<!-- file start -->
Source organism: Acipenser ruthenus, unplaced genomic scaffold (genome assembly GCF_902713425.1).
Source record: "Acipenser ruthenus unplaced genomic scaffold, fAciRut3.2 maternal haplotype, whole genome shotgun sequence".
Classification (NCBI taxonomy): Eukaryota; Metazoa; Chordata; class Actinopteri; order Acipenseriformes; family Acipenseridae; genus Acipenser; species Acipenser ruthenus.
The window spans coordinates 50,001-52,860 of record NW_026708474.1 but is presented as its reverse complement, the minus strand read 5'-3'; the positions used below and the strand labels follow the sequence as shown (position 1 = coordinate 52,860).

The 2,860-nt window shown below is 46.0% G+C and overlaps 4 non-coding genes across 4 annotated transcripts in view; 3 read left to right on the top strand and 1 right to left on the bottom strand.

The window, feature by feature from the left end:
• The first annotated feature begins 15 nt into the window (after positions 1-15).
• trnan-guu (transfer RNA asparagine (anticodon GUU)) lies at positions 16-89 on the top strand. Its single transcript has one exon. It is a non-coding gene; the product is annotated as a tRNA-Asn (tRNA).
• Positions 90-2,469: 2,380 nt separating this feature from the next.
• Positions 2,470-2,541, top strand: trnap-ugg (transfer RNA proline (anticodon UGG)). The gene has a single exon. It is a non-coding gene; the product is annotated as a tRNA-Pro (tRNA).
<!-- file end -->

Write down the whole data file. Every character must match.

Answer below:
Source organism: Acipenser ruthenus, unplaced genomic scaffold (genome assembly GCF_902713425.1).
Source record: "Acipenser ruthenus unplaced genomic scaffold, fAciRut3.2 maternal haplotype, whole genome shotgun sequence".
Classification (NCBI taxonomy): Eukaryota; Metazoa; Chordata; class Actinopteri; order Acipenseriformes; family Acipenseridae; genus Acipenser; species Acipenser ruthenus.
The window spans coordinates 50,001-52,860 of record NW_026708474.1 but is presented as its reverse complement, the minus strand read 5'-3'; the positions used below and the strand labels follow the sequence as shown (position 1 = coordinate 52,860).

The 2,860-nt window shown below is 46.0% G+C and overlaps 4 non-coding genes across 4 annotated transcripts in view; 3 read left to right on the top strand and 1 right to left on the bottom strand.

The window, feature by feature from the left end:
• The first annotated feature begins 15 nt into the window (after positions 1-15).
• trnan-guu (transfer RNA asparagine (anticodon GUU)) lies at positions 16-89 on the top strand. Its single transcript has one exon. It is a non-coding gene; the product is annotated as a tRNA-Asn (tRNA).
• Positions 90-2,469: 2,380 nt separating this feature from the next.
• Positions 2,470-2,541, top strand: trnap-ugg (transfer RNA proline (anticodon UGG)). The gene has a single exon. It is a non-coding gene; the product is annotated as a tRNA-Pro (tRNA).